Off the Beaten Path: Fort Malden

IMG_20170714_160647This post originally appeared at Roadtreking

We recently planned a trip from our home in Michigan to Point Pelee National Park in Ontario, Canada so that we could take advantage of free admission as part of Canada’s 150th anniversary. Along the way, we took a side trip off the beaten path to an historic fort we spotted on Google Maps while planning our trip.

Fort Malden is located in Amherstburg, Ontario, about 35 minutes south of the Ambassador Bridge where you enter Canada from the U.S.  It was built in 1795 by Britain to protect against an invasion by those upstart Americans. Throughout its history, it is most known for its military use during the War of 1812 and also is the site of the longest occupation of any Canadian land by the United States. Over time, however, the main building that now serves as a museum has been everything from a private residence to a lumber mill to an insane asylum.

Visitors are able to see the wide array of Fort Malden’s history through the buildings that remain and the information provided in the museum. Local college and high school students get summer jobs serving as “soldiers” at the fort and help tell the history through period costumes and exhibitions of firing muskets and cannons.

The fort sits overlooking the Detroit River, so you can always take a stroll through the grounds to enjoy the view or sit and relax by the water to see if any boats happen to float by. Coming and going from the fort, you drive through the city of Amherstburg and the entrance is basically in a residential neighborhood now. I can only imagine what the soldiers from the 1800s would think of the area compared to what they saw!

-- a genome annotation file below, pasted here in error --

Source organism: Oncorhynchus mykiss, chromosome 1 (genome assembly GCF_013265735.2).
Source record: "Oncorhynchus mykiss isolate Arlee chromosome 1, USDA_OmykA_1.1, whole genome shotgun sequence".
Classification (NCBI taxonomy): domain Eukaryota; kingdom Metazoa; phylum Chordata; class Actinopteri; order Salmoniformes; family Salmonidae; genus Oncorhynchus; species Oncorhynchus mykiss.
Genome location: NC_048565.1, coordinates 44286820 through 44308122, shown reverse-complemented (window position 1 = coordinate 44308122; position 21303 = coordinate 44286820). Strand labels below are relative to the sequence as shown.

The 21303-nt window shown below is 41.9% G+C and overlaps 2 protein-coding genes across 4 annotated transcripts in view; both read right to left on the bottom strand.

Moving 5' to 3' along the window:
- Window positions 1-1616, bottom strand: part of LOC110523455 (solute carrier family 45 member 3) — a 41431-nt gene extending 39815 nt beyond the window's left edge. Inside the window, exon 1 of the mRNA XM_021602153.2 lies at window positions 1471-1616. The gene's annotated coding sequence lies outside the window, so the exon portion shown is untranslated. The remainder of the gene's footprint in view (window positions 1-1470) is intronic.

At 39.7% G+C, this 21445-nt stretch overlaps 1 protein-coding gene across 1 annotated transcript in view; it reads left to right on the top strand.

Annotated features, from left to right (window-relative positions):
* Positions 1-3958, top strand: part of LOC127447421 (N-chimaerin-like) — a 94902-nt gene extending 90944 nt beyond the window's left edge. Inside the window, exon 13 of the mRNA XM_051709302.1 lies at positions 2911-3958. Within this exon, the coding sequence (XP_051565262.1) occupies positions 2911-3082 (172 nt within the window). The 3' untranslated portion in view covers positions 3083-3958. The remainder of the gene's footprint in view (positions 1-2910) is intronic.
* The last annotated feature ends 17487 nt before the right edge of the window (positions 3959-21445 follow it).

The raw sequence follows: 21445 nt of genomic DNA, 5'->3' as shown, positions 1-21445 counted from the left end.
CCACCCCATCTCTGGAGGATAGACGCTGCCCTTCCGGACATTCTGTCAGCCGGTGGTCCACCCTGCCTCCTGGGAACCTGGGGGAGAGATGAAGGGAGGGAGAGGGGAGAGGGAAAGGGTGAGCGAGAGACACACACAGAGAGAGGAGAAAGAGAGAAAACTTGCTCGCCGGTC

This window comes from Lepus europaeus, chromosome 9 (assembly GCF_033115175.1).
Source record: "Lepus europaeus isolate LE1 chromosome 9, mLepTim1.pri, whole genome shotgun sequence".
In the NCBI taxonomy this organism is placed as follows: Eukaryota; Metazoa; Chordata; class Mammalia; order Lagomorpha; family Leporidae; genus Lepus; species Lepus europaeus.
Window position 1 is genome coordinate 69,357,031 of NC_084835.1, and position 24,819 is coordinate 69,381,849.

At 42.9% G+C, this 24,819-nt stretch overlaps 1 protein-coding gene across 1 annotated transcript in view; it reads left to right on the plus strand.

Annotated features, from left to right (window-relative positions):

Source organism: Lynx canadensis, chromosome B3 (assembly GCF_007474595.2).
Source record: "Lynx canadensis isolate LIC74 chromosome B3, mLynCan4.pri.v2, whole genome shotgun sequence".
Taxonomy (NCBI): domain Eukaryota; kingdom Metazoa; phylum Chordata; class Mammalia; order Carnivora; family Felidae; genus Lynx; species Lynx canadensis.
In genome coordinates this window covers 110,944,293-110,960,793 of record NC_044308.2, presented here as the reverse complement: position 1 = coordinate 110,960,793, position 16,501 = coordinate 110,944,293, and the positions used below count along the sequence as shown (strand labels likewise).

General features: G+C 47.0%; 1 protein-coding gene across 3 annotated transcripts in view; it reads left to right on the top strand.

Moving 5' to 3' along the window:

Amherstburg is located along Highway 20 in the southwest corner of Ontario. It’s a pleasant drive and we think Fort Malden is a great stop to soak up some history and wander the well-manicured grounds. The staff was very friendly and welcomed questions, as they all seemed to enjoy talking about this historical treasure that is kind of tucked away. We recommend making it a stop if you’re going to be in the area.

Maybe some day soon we’ll run into you off the beaten path. Until then, happy travels everyone!

You can help document everyday history

How many times have you wandered past a building on your way to and from work or while walking around on your lunch hour and just considered it another routine place along your route? If you’re like me, you would probably answer “every day.” Well, thanks to Wikipedia, I’ve discovered that in downtown Lansing, my routes include everyday history.

As part of its continuing quest to improve itself, Wikipedia is now encouraging people to upload photos of buildings that are on the U.S. National Register of Historic Places. I decided to check if there were any in Lansing that were missing photos to see if I could help out. What I found out was a lot of places in that city are on the registry, including a few I never considered.

Below, I’ve posted some of the photos I’ve submitted so far. Not only am I helping Wikipedia and the many people who rely on its databases, but I’m learning a lot about what until now has simply been passed by as a local building and not a moment in time.

If you’re interested in helping Wikipedia out, go to the Wiki Loves Monuments page and search for what piece of everyday history might be right around the corner from you.

Mutual Building, 208 N. Capitol Avenue

Masonic Temple, 217 S. Capitol Avenue

Lansing Woman’s Club, 118 W. Ottawa

First Baptist Church, 227 N. Capitol Avenue